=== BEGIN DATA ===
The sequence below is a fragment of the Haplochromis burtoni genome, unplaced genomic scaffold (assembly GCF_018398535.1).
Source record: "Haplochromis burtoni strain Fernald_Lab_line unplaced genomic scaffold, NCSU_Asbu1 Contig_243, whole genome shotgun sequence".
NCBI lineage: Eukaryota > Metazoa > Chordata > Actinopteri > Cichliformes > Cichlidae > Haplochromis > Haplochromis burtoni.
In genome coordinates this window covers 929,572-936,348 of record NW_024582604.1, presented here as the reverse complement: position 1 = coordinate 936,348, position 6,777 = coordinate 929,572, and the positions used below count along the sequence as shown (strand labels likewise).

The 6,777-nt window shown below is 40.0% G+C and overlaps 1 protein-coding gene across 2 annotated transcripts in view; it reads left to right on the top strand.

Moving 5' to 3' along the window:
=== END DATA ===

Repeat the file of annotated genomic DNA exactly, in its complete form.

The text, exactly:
The sequence below is a fragment of the Haplochromis burtoni genome, unplaced genomic scaffold (assembly GCF_018398535.1).
Source record: "Haplochromis burtoni strain Fernald_Lab_line unplaced genomic scaffold, NCSU_Asbu1 Contig_243, whole genome shotgun sequence".
NCBI lineage: Eukaryota > Metazoa > Chordata > Actinopteri > Cichliformes > Cichlidae > Haplochromis > Haplochromis burtoni.
In genome coordinates this window covers 929,572-936,348 of record NW_024582604.1, presented here as the reverse complement: position 1 = coordinate 936,348, position 6,777 = coordinate 929,572, and the positions used below count along the sequence as shown (strand labels likewise).

The 6,777-nt window shown below is 40.0% G+C and overlaps 1 protein-coding gene across 2 annotated transcripts in view; it reads left to right on the top strand.

Moving 5' to 3' along the window: